Infectious Disease Compendium


(2016 Review)


Infection of the sinus. A clinical diagnosis most of the time, a CT is the best way to diagnose radiographically.

Epidemiologic Risks

Life, tubes in the nose, immotile cilia, immunoglobulin deficiency, allergies.


- Acute: Streptococcus pneumoniae and/or Haemophilus influenzae (unencapsulated) (the big 2), then alpha-Streptococci, Moraxella catarrhalis, anaerobes, S. aureus.

- Chronic: can be anything, so get cultures, S. aureus, gram negative rods like Pseudomonas aeruginosa, anaerobes.

- Non tuberculous mycobacteria may be a cause of refractory rhinosinusitis, acquired for the tap water used to irrigate the nose (PubMed).

- Nosocomial: S. aureus and Gram negative rods like Pseudomonas aeruginosa.

- Immunoincompetent: all the above PLUS aspergillus or mucormycosis or other molds.

In AIDS patients; Aspergillus often invades into brain and kills (Pubmed).

Empiric Therapy

- Acute: Neither amoxicillin nor budesonide alter the course of acute maxillary sinusitis (PubMed). Since placebo is no different than antibiotics, no reason to give antibiotics (PubMed).

Does not need therapy if symptoms do not persist for less than 7 days. But try telling that to a patient. If symptoms persist greater than 7 days, then or amoxicillin. OR trimethoprim/sulfamethoxazole OR amoxicillin./clavulanate OR clarithromycin OR azithromycin OR cefdinir OR cefpodoxime OR cefuroxime OR levofloxacin OR moxifloxacin for 10 days are approved based on current recommendations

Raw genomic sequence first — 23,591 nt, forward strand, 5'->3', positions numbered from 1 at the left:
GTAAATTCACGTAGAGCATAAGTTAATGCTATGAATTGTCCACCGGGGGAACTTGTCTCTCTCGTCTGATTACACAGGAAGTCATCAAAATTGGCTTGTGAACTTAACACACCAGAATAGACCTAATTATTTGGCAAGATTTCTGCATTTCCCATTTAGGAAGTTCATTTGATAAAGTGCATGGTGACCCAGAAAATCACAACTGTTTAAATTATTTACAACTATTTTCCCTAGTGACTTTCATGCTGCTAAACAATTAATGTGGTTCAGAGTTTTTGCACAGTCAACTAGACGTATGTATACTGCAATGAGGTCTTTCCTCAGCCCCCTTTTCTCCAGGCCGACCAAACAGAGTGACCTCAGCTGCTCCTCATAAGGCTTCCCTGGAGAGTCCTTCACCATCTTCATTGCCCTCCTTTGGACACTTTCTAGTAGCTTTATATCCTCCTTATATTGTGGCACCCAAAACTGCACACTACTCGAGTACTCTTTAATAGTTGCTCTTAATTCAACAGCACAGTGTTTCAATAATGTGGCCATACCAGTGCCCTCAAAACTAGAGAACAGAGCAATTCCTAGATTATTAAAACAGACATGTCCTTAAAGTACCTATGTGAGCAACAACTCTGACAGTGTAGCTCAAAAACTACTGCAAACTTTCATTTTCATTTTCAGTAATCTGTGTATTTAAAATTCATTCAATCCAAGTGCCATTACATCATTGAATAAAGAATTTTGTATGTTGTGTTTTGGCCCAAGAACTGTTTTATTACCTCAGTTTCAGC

Me? I think damn near anything will work in most patients most of the time. Some old German studies demonstrated that most of the time in most patients, it is a self limited disease. But we must follow the guideline, n'est pas?

The downside of not treating these infections is less the sinusitis and more the old complications: brain abscess, cavernous sinus infections, Potts Puffy Tumor (chronic frontal sinus osteomyelitis with abscess), meningitis, etc. In my experience (the three most dangerous words in medicine), these diseases are increasing as we use less inappropriate outpatient antibiotics.

- Chronic: let cultures be you guide. Call ENT to punch some holes in the sinus. Interesting that the drainage holes are at the top of sinus; that intelligent designer done forget about gravity. Guess he was preoccupied.

- Nosocomial: get the tube out and let cultures be you guide. Usually third generation cephalosporins OR carbapenem OR piperacillin OR penicillin/beta-lactamase inhibitors. If penicillin allergic aztreonam OR quinolone ALSO give at least one 5-7 mg/kg dose of aminoglycoside. All plus/minus vancomycin.

- Immunoincompetent: let cultures be you guide.


Recurrent sinusitis in the relatively young ( < 50 or so): check quantitative immunoglobulins and IgG subtypes, you just may get lucky. If it is a female and they have a child, do not worry about immotile cilia syndromes.


Do not forget Wegener's. Old people do not get sinusitis (or otitis media for that matter). They get Wegener's.

Curious Cases

Relevant links to my Medscape blog

Confirmation Bias

Good Eponym